"The bases of responsibility in these three classifications of torts have at least three elements in common: (1) The representation must be of a fact and made by the defendant; (2) the representation of fact must be untrue; and (3) the plaintiff must believe such representation to be true and rely thereon to his damage. The classifications differ in several respects. In intentional deceit the defendant must either know the representation is untrue or the representation was made recklessly without caring whether it was true or false and with intent to deceive and induce the plaintiff to act upon it to the plaintiff's pecuniary damage. In strict responsibility, the misrepresentation must be made on the defendant's personal knowledge or under circumstances in which he necessarily ought to have known the truth or untruth of the statement and the defendant must have an economic interest in the transaction. Intent to deceive and good-faith belief in the truth of the representation are immaterial. In this classification the speaker is supposed to possess complete knowledge of the facts or could normally be expected to know them without investigation. Harper and McNeely, A Synthesis of The Law of Misrepresentation, 22 Minn. L. Rev. (1938), 939, at Note 12, p. 988. A person is therefore justified in expecting infallibility as to the representations of fact. In negligence, the defendant need only fail to exercise ordinary care in making a misrepresentation or in ascertaining the facts but like other cases of negligence, it requires a duty of care or a voluntary assumption of a duty."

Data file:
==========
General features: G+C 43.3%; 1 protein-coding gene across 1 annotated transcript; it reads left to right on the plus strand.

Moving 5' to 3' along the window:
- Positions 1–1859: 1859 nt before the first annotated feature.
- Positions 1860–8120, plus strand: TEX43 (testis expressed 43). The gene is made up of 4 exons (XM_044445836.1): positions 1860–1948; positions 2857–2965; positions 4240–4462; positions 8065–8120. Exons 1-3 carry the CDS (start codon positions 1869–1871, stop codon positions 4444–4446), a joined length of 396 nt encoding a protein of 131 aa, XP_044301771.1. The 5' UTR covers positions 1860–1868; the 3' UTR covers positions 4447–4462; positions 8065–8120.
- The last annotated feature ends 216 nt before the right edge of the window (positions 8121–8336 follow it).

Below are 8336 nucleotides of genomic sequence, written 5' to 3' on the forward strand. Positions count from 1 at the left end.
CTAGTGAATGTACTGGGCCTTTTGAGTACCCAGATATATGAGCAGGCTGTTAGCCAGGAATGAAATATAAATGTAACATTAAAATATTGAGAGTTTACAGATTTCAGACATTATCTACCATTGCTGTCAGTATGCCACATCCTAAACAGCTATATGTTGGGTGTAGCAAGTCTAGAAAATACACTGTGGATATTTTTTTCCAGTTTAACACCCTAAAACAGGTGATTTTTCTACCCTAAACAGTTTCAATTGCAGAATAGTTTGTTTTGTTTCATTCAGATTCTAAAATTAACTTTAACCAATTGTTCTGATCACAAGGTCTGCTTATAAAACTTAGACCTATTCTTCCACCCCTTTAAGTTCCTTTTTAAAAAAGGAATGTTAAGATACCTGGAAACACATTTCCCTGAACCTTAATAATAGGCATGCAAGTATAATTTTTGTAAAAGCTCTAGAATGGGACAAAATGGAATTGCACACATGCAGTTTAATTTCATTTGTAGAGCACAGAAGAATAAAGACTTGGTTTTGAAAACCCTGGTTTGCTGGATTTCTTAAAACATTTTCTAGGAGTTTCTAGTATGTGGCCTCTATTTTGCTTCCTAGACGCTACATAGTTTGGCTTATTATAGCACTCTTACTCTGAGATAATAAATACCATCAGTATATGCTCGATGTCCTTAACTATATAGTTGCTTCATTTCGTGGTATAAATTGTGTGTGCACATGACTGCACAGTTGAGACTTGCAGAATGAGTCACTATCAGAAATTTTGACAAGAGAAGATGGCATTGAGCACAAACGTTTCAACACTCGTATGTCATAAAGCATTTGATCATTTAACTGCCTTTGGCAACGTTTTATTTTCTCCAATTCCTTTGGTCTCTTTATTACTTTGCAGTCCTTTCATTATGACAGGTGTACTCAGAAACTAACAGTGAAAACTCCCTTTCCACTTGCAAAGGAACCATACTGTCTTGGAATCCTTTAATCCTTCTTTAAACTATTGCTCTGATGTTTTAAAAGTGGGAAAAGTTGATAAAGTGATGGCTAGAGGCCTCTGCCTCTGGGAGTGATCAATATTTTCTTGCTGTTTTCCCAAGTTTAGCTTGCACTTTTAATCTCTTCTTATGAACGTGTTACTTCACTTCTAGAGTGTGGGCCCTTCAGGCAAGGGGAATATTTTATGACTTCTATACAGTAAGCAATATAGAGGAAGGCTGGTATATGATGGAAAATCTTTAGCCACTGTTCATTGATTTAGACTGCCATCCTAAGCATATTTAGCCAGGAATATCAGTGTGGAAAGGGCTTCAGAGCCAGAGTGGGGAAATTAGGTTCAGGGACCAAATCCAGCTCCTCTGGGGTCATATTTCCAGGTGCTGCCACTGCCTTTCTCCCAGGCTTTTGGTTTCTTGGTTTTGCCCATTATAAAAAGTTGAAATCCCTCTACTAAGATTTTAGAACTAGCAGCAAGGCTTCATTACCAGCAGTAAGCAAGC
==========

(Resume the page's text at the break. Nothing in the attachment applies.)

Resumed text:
On appeal, the seller argues that the complaint fails to state a claim upon which relief can be granted for three reasons: First, the complaint does not state a claim for actionable intentional misrepresentation because, as a matter of law, the seller had no duty to disclose the existence of the well. Secondly, the complaint does not state a claim for actionable negligent misrepresentation